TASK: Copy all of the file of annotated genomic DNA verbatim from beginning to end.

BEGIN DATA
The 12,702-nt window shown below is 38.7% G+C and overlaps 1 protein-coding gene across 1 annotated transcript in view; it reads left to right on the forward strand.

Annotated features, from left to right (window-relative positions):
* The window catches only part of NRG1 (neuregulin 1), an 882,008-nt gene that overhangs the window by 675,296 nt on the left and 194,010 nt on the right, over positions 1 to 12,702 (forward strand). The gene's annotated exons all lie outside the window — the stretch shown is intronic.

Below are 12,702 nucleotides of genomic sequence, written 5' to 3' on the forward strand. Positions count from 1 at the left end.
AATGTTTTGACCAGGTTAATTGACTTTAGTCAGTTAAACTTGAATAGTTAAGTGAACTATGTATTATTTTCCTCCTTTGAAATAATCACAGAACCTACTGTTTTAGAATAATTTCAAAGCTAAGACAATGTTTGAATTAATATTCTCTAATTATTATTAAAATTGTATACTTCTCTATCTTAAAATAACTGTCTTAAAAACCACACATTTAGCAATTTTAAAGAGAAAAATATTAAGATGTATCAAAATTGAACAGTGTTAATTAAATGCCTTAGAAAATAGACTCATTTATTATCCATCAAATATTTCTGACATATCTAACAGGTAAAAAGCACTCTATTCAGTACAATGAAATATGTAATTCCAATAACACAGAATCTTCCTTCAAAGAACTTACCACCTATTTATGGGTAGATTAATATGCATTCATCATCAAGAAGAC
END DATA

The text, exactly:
The 12,702-nt window shown below is 38.7% G+C and overlaps 1 protein-coding gene across 1 annotated transcript in view; it reads left to right on the forward strand.

Annotated features, from left to right (window-relative positions):
* The window catches only part of NRG1 (neuregulin 1), an 882,008-nt gene that overhangs the window by 675,296 nt on the left and 194,010 nt on the right, over positions 1 to 12,702 (forward strand). The gene's annotated exons all lie outside the window — the stretch shown is intronic.

Below are 12,702 nucleotides of genomic sequence, written 5' to 3' on the forward strand. Positions count from 1 at the left end.
AATGTTTTGACCAGGTTAATTGACTTTAGTCAGTTAAACTTGAATAGTTAAGTGAACTATGTATTATTTTCCTCCTTTGAAATAATCACAGAACCTACTGTTTTAGAATAATTTCAAAGCTAAGACAATGTTTGAATTAATATTCTCTAATTATTATTAAAATTGTATACTTCTCTATCTTAAAATAACTGTCTTAAAAACCACACATTTAGCAATTTTAAAGAGAAAAATATTAAGATGTATCAAAATTGAACAGTGTTAATTAAATGCCTTAGAAAATAGACTCATTTATTATCCATCAAATATTTCTGACATATCTAACAGGTAAAAAGCACTCTATTCAGTACAATGAAATATGTAATTCCAATAACACAGAATCTTCCTTCAAAGAACTTACCACCTATTTATGGGTAGATTAATATGCATTCATCATCAAGAAGAC